Finally for this week, the good people in Castlerea Golf Club, which as you know by now is one of my favourite places in the world, are holding a fundraising Golf Classic over this Friday and Saturday, the 17th and 18th of May. Teams of four, with food included, is only €160.

  There will be prizes for the longest drive, nearest the pin, and €1,000 for a hole-in-one. If the prize was for dropping it into the river, I’d have a great chance. Prizes will be presented in the clubhouse at 9 pm on Saturday night. There will be music and craic, and everyone is invited.

  There will be a timesheet in operation, so to book your place contact Catherine on 087-6182882 or Jimmy on 086-6071471. I have to work on both of those days, but with the long evenings in I should make it in time to try for the hole-in-one prize, and I hope to see you all there.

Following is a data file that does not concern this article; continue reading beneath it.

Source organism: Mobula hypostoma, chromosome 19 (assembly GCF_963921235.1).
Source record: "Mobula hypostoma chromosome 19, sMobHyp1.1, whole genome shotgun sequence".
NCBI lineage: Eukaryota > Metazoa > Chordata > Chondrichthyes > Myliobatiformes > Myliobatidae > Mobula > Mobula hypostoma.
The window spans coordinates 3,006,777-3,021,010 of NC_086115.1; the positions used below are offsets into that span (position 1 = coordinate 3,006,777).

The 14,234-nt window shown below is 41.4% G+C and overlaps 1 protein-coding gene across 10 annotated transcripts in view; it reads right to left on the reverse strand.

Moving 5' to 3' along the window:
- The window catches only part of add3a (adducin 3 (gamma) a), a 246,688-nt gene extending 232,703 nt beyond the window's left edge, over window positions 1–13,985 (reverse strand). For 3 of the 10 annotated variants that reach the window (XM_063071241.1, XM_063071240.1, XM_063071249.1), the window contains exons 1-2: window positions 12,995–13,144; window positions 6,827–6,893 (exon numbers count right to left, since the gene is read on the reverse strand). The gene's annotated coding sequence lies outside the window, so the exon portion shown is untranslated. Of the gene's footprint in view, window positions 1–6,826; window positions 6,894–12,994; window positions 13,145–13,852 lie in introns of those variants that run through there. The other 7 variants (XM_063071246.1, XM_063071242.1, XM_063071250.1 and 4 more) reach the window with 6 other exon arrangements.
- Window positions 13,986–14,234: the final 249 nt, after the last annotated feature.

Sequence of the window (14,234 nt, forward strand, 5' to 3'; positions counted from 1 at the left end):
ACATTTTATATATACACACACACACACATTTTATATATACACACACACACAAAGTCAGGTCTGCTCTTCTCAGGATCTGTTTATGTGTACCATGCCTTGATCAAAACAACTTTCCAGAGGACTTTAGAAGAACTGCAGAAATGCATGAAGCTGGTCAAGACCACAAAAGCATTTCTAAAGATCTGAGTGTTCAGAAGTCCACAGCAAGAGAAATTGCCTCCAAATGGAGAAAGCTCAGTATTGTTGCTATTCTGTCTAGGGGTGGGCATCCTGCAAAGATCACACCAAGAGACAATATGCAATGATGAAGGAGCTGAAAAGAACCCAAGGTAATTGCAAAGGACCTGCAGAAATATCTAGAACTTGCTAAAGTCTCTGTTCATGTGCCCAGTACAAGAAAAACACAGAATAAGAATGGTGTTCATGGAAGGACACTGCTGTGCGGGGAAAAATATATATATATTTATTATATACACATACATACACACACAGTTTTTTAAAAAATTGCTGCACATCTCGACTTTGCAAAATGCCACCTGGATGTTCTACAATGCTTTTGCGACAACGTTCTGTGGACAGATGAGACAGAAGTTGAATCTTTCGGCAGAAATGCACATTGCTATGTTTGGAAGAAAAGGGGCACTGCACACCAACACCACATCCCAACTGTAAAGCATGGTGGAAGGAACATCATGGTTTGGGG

Nobody expected bargain basement broadband, but is deal value for money?

 

 

Last week was dominated by news of the much-anticipated National Broadband Plan. We had Leo gushing that every home, holiday home, farm, business and school, whatever their location across the country, will be connected to the internet through high speed broadband within seven years, at a cost to us of no more than €3 billion.

  Eh, wasn’t it once estimated at €500 million Leo? But hey, I suppose, thinking we’re all too thick to add up, An Taoiseach just glossed over that little issue and instead spun us a line by setting a target of signing the roll-out contract with the Granahan McCourt consortium before the annual Funderland for Farmers, sorry, National Ploughing Championships, takes place in September!

  Now, while the government was initially refusing to reveal how much the private investment company will commit to the deal, according to a report in the Sunday Times, Minister for Agriculture Michael Creed spilled the beans, divulging the investor’s actual stake will be ‘less than €200 million,’ making the final(ish) figure for this obnoxiously expensive project come in at an alleged €5 billion. Hmmm, while nobody’s expecting a bargain basement service, it’s my opinion we’re not exactly getting value for money here!